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Green Country phone outage crashes 911 services

Updated:

TULSA, Okla. (AP) -- A widespread telephone outage disrupted service to the entire 918 area code for hours Tuesday, crippling 911 service in some parts of eastern Oklahoma.
A Southwestern Bell spokesman said an internal power outage at the company's signaling location in downtown Tulsa caused a telephone outage from 2:30 a.m. to 5:30 a.m.
“We were able to restore it, and we are back on," spokesman Marty Richter said at 8:30 a.m.
But telephone problems were still being reported throughout the morning in northeast Oklahoma. Some law enforcement agencies said 911 service was not working properly and computer systems used to check automobile tags and warrants were down.
The outage began affecting operations at the Latimer County Sheriff's Department at 2:45 a.m., dispatcher Brenda Luna said.
“On the 911, I can answer the call when it comes in but I have to do all the recording by hand," such as the address of the caller, Luna said.
There was a call for an ambulance Tuesday morning and Luna was able to dispatch the call by radio, but there have been no other emergencies, she said.
"I'm holding my breath," Luna said.
Bartlesville police spokesman Jay Harness said his community's enhanced 911 service also was not working."
We're still receiving 911 calls but we don't know(automatically) where they're coming from," he said. "At this point, it hasn't caused a problem"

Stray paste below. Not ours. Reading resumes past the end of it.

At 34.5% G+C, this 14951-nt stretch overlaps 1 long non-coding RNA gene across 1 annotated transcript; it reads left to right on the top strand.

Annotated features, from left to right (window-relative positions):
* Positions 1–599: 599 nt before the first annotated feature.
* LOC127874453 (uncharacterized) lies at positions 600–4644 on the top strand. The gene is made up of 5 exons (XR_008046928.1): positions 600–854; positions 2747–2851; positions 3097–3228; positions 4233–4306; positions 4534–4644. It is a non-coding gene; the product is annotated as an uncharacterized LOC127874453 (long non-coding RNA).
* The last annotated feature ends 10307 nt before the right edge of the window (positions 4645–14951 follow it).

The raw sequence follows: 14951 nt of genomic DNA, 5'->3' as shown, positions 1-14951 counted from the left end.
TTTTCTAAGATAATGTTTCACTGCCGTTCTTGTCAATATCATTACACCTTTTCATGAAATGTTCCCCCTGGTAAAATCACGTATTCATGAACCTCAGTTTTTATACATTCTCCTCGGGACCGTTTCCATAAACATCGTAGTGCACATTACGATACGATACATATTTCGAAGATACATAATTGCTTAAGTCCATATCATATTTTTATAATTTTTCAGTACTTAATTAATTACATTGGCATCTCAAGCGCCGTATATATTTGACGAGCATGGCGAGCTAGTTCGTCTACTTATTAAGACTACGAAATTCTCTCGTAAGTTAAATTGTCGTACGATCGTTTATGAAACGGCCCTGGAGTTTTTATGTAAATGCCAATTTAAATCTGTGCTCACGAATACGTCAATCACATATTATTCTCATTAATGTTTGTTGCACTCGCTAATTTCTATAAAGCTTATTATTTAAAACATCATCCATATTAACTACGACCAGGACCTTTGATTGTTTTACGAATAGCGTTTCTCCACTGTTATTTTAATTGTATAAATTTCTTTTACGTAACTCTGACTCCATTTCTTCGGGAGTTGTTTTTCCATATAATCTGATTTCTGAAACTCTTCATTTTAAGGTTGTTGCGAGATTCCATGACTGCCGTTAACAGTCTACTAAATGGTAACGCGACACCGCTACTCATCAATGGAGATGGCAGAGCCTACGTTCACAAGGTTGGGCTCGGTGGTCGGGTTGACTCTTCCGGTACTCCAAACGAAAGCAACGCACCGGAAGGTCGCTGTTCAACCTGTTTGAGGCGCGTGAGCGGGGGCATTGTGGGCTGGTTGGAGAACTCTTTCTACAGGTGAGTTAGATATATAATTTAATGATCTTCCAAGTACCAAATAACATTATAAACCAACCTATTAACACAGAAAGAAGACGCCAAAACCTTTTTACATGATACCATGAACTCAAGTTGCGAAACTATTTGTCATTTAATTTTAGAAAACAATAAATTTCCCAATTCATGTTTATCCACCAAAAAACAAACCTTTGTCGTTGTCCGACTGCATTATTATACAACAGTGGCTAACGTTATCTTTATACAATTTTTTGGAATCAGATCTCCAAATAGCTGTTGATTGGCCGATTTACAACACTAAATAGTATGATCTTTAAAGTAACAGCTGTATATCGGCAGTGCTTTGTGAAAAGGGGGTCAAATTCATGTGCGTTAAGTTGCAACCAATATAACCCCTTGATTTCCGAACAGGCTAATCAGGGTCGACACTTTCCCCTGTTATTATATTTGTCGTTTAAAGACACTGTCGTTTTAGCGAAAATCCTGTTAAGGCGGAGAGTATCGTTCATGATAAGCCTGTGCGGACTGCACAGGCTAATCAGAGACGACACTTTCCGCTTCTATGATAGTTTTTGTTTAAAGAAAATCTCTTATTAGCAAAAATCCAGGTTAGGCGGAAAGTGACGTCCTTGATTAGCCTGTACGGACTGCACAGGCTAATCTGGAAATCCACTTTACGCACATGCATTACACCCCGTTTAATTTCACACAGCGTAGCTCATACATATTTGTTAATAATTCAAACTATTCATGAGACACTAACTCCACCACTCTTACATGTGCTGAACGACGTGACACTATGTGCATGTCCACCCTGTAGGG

Emergency service was restored in the city of Tulsa, which aunched its emergency operations plan upon the discovery of the outage around 3 a.m.
Police, fire and ambulance units were dispatched to major intersections and convenience stores to be available to residents needing emergency assistance.
Tulsa officials said Tuesday morning that they knew of no emergency calls that were missed.
Richter said he did not know how many people or residences lost phone service but said the outage involved land lines in the entire918 area code. He said the Southwestern Bell building had backup generators, but he did not know if they worked after the power outage.
In the Tulsa suburb of Owasso, Assistant City Manager Tim Rooneyawoke to the knock of a police officer at his door at 3:45 a.m.
"He explained to me that there was a big phone problem, that residential phones were down and the only information they were getting was by covering scanners from the city of Tulsa," he said. "Of course, you don't believe them, so you pick up the phone."
Rooney said his own service was restored around 5:45 a.m.
The city of Tulsa is practiced in dealing with phone cutoffs. In 1992, the sale of tickets to a Garth Brooks concert was blamed for jamming phone lines in Tulsa and preventing a man from reaching 911 when his wife had a heart attack and died.
A 1998 outage caused by flooding at the same downtown Southwestern Bell building shut down the city's 911 system for 51minutes and left it working intermittently for several hours.
In Okmulgee, the police department's 911 database went down, along with telephones, pagers and cellular phones, Capt. Ed Humphreys said. But it was a quiet night.
“Thank goodness traffic isn't as abundant as the bigger cities. We stood by and hoped and prayed we didn't get any calls," he said.
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